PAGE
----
What is Task Analysis in Teaching?

What is Task Analysis?

Task analysis in teaching means the process of breaking down a skill into smaller, more manageable components. It's a great way to teach students in special education (especially with Autism Syndrome Disorder) a skill that may be too challenging to teach all at once.

When Should I Use Task Analysis in Special Education?

A lot of people tend to get mixed up between Discrete Trial Training (DTT) and task analysis. They can be similar but there are some major differences between DTT and task Analysis. (LINK the blog Kristina wrote that compares them) I typically like to use more of a task analysis for teaching certain life skills to my students that may be overwhelming. I use DTT as more of an Applied Behavior Analysis Approach.

Why is Task Analysis Important?

Using task analysis in teaching is important because it allows opportunities to teach our students a more challenging skill. The more challenging and functional skills that they can do, the more independent they can be! This is why using a task analysis approach in teaching is so important in special education!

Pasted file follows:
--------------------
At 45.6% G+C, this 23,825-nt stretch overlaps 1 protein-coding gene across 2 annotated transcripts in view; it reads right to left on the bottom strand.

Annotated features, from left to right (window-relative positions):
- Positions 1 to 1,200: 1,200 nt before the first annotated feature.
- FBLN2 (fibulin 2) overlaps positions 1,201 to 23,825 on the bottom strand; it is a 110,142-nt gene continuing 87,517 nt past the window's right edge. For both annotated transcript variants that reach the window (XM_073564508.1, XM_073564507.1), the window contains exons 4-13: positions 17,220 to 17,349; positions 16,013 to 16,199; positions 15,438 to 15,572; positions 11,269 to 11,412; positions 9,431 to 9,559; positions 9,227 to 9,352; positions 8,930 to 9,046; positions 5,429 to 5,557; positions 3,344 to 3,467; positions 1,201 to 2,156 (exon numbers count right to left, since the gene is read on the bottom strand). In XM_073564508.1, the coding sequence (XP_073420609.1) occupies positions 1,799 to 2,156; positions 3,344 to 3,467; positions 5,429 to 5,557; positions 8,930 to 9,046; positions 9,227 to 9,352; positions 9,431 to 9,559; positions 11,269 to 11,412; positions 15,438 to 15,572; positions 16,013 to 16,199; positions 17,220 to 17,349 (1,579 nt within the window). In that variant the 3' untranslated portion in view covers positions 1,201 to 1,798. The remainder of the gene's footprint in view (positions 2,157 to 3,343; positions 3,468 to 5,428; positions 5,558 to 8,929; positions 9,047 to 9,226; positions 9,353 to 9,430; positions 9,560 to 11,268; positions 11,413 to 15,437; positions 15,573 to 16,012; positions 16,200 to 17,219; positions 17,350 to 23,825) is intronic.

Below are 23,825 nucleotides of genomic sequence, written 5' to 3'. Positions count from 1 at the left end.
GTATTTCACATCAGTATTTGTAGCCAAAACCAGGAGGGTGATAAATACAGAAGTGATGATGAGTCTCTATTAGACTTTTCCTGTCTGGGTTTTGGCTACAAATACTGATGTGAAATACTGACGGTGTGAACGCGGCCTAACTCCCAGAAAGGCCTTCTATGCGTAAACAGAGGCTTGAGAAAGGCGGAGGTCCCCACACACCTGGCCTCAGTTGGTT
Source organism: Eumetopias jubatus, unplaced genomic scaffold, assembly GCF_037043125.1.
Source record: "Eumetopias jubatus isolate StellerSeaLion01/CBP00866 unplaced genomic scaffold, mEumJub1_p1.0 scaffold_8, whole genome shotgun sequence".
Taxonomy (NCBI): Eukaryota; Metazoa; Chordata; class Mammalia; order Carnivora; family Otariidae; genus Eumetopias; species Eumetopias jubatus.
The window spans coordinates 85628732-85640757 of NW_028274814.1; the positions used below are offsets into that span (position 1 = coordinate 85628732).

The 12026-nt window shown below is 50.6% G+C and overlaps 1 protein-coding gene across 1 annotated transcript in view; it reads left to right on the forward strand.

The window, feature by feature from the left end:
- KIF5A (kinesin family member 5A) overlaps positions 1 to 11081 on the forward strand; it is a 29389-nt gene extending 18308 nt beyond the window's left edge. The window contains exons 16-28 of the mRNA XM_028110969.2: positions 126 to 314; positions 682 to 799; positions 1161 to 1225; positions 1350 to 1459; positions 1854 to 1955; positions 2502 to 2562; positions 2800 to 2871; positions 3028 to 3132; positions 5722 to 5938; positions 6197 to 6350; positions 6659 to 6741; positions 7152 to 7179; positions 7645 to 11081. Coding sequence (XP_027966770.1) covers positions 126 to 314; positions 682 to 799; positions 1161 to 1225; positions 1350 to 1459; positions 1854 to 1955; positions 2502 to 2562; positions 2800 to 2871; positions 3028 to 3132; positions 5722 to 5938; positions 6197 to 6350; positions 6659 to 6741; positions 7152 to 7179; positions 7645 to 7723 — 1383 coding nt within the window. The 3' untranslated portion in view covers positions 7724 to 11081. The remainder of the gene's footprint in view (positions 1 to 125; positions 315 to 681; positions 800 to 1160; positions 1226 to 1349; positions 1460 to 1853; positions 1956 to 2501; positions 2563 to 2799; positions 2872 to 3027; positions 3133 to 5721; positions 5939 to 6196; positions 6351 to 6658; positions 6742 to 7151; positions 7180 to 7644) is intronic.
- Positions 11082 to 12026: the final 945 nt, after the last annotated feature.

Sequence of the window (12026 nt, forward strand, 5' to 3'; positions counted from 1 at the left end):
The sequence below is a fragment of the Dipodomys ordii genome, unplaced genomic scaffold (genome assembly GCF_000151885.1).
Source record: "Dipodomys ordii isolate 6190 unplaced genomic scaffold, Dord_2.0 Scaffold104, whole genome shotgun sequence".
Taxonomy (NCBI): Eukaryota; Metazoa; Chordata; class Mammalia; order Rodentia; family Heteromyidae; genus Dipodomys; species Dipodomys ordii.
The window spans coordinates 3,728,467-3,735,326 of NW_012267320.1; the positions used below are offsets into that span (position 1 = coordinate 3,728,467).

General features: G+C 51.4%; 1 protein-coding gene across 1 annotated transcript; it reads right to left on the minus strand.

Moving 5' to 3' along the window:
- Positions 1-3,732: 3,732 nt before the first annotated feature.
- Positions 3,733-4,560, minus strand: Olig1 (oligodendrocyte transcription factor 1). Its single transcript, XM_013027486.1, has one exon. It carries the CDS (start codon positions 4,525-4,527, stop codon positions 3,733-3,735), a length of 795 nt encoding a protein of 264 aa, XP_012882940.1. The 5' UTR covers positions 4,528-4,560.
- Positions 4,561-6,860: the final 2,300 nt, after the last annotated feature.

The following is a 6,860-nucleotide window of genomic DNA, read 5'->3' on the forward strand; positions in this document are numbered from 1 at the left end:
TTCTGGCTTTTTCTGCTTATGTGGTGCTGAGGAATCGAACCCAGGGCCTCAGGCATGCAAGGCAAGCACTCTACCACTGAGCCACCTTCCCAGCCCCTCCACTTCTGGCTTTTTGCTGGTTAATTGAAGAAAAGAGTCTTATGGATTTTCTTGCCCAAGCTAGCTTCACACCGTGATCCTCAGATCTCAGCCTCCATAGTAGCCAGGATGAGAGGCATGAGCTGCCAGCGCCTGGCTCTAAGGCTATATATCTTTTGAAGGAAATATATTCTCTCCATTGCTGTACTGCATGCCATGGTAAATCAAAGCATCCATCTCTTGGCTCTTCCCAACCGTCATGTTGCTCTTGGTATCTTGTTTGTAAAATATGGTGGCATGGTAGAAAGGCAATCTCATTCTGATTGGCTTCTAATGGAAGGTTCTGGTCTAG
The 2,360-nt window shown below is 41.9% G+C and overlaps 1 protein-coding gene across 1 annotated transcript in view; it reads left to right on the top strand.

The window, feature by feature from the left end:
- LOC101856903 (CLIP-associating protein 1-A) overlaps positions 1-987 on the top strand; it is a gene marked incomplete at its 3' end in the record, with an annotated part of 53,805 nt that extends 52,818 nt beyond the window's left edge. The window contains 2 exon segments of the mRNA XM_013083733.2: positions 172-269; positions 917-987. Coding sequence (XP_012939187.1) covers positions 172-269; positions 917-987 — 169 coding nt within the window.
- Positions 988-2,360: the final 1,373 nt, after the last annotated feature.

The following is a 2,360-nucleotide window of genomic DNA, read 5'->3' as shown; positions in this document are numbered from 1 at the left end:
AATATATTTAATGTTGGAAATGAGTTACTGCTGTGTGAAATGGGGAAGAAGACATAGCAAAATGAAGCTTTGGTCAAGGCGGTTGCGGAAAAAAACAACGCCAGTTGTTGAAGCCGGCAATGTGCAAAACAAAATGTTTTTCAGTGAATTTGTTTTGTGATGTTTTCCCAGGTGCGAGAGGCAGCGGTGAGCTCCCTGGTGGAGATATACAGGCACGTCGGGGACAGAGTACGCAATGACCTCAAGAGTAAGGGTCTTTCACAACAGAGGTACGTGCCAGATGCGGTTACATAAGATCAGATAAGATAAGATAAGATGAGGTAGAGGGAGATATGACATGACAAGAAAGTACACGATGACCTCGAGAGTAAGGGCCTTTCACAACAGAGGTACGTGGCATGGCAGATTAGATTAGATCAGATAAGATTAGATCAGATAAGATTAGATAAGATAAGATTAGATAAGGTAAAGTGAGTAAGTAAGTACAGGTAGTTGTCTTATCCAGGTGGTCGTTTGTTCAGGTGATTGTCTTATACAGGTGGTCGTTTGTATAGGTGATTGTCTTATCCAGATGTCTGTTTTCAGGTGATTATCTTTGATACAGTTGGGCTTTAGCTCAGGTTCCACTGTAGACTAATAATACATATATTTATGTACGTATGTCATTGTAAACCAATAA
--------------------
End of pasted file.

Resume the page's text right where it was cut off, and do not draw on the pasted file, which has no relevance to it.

brushing your teeth is an example of a task analysis
You can use the task of brushing your teeth as a task analysis

What are Some Examples of Task Analysis?

A great example of a task analysis in teaching would be breaking down a life skill that some of our kids may find more difficult, such as brushing their teeth, washing hands or making a sandwich into smaller steps.

For example, when teaching students to brush their teeth, you teach them that it is an 11 step process:

  1. Get out toothbrush.
  2. Get out toothpaste.
  3. Open toothpaste lid.
  4. Squeeze a small amount of toothpaste on toothbrush.
  5. Brush your top teeth while counting in your head to 30.
  6. Brush your bottom teeth while counting in your head to 30.
  7. Spit out toothpaste into sink.
  8. Rinse toothbrush under running water.
  9. Rinse your mouth with a cup of water.
  10. Wipe your mouth with a towel.
  11. Put toothbrush and toothpaste away.

I would have these steps typed up on a sheet of paper for them to follow while in the bathroom (with visuals also). For some students, you may even want them to check off each step as they complete it to make sure that they don't miss anything. The more that they repeat this routine process, the more natural and less challenging the skill becomes for them. I hope this helps you better understand what a task analysis is.

CHECK OUT THESE LIFE SKILLS TASK BOXES FOR MORE IDEAS!

I am a High School, self-contained Autism teacher from Central New York, who is passionate about individualizing student learning. I am a mommy of three, lover of all things Disney, married to my best friend and addicted to chocolate!! I hope that you find great ideas and inspiration here, so welcome!!

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